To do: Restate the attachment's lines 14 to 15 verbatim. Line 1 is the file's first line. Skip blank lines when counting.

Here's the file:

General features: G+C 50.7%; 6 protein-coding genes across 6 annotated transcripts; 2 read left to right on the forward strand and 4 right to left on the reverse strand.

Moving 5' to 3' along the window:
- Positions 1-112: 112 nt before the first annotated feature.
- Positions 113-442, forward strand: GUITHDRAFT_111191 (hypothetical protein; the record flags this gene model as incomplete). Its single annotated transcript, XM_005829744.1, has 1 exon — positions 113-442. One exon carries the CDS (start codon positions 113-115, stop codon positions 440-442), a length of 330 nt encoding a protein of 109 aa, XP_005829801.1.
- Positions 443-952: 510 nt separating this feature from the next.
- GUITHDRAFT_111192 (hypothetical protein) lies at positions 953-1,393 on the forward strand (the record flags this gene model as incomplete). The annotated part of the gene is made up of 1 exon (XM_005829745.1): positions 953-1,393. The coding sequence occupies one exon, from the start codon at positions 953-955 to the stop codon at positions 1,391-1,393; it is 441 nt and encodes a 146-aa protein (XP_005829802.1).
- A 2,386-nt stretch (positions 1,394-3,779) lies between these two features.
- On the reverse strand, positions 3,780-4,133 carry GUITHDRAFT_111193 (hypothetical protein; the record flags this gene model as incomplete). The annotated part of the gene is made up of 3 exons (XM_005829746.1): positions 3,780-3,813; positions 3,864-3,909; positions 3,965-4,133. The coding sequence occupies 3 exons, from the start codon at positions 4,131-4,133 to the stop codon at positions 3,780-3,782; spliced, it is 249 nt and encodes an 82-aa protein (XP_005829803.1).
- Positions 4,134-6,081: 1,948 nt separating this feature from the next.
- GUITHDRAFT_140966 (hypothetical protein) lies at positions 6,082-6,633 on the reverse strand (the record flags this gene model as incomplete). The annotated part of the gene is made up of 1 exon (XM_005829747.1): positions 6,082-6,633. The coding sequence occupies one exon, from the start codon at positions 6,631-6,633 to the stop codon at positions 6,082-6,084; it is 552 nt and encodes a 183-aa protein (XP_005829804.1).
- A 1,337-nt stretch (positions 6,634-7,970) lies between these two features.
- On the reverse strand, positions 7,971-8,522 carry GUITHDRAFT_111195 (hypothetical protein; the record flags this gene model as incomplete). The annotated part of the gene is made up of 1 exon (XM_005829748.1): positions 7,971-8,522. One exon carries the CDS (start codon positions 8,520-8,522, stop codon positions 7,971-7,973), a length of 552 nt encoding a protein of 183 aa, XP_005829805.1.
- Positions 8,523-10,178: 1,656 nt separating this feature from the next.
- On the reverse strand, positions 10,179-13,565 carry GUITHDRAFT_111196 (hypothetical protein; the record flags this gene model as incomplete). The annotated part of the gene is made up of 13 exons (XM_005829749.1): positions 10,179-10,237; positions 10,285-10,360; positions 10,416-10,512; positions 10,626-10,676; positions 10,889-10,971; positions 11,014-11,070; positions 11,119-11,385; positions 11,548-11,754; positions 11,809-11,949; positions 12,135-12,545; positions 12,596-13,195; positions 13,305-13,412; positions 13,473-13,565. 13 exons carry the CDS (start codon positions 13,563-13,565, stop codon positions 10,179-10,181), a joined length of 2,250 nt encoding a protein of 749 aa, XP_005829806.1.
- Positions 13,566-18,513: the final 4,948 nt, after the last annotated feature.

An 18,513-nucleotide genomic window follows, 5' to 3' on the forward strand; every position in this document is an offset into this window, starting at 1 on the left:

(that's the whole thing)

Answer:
- On the reverse strand, positions 10,179-13,565 carry GUITHDRAFT_111196 (hypothetical protein; the record flags this gene model as incomplete). The annotated part of the gene is made up of 13 exons (XM_005829749.1): positions 10,179-10,237; positions 10,285-10,360; positions 10,416-10,512; positions 10,626-10,676; positions 10,889-10,971; positions 11,014-11,070; positions 11,119-11,385; positions 11,548-11,754; positions 11,809-11,949; positions 12,135-12,545; positions 12,596-13,195; positions 13,305-13,412; positions 13,473-13,565. 13 exons carry the CDS (start codon positions 13,563-13,565, stop codon positions 10,179-10,181), a joined length of 2,250 nt encoding a protein of 749 aa, XP_005829806.1.
- Positions 13,566-18,513: the final 4,948 nt, after the last annotated feature.